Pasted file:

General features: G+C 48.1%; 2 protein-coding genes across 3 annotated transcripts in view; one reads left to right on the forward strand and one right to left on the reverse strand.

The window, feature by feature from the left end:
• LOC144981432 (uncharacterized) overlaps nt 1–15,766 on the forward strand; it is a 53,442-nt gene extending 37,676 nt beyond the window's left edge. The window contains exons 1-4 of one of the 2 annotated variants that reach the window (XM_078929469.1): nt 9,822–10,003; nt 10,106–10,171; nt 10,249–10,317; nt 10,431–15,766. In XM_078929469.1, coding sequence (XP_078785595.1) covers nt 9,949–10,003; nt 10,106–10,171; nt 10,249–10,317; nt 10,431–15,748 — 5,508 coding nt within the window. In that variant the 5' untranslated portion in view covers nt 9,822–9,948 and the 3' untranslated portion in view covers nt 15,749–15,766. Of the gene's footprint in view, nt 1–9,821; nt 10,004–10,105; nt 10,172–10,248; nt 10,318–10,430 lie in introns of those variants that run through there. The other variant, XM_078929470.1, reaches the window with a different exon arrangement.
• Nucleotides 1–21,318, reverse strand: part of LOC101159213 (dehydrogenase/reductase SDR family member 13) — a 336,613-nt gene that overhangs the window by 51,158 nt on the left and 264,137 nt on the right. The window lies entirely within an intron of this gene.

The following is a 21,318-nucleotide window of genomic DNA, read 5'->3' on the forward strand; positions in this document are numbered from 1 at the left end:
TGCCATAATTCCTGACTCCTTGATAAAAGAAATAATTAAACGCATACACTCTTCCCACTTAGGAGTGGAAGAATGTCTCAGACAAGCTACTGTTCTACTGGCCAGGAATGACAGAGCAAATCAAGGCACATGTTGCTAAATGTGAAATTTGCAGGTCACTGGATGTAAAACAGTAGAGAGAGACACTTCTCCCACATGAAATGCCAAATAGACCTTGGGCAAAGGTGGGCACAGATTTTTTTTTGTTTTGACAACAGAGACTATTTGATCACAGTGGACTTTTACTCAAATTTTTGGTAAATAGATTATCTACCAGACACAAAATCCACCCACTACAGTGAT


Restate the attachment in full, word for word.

General features: G+C 48.1%; 2 protein-coding genes across 3 annotated transcripts in view; one reads left to right on the forward strand and one right to left on the reverse strand.

The window, feature by feature from the left end:
• LOC144981432 (uncharacterized) overlaps nt 1–15,766 on the forward strand; it is a 53,442-nt gene extending 37,676 nt beyond the window's left edge. The window contains exons 1-4 of one of the 2 annotated variants that reach the window (XM_078929469.1): nt 9,822–10,003; nt 10,106–10,171; nt 10,249–10,317; nt 10,431–15,766. In XM_078929469.1, coding sequence (XP_078785595.1) covers nt 9,949–10,003; nt 10,106–10,171; nt 10,249–10,317; nt 10,431–15,748 — 5,508 coding nt within the window. In that variant the 5' untranslated portion in view covers nt 9,822–9,948 and the 3' untranslated portion in view covers nt 15,749–15,766. Of the gene's footprint in view, nt 1–9,821; nt 10,004–10,105; nt 10,172–10,248; nt 10,318–10,430 lie in introns of those variants that run through there. The other variant, XM_078929470.1, reaches the window with a different exon arrangement.
• Nucleotides 1–21,318, reverse strand: part of LOC101159213 (dehydrogenase/reductase SDR family member 13) — a 336,613-nt gene that overhangs the window by 51,158 nt on the left and 264,137 nt on the right. The window lies entirely within an intron of this gene.

The following is a 21,318-nucleotide window of genomic DNA, read 5'->3' on the forward strand; positions in this document are numbered from 1 at the left end:
TGCCATAATTCCTGACTCCTTGATAAAAGAAATAATTAAACGCATACACTCTTCCCACTTAGGAGTGGAAGAATGTCTCAGACAAGCTACTGTTCTACTGGCCAGGAATGACAGAGCAAATCAAGGCACATGTTGCTAAATGTGAAATTTGCAGGTCACTGGATGTAAAACAGTAGAGAGAGACACTTCTCCCACATGAAATGCCAAATAGACCTTGGGCAAAGGTGGGCACAGATTTTTTTTTGTTTTGACAACAGAGACTATTTGATCACAGTGGACTTTTACTCAAATTTTTGGTAAATAGATTATCTACCAGACACAAAATCCACCCACTACAGTGAT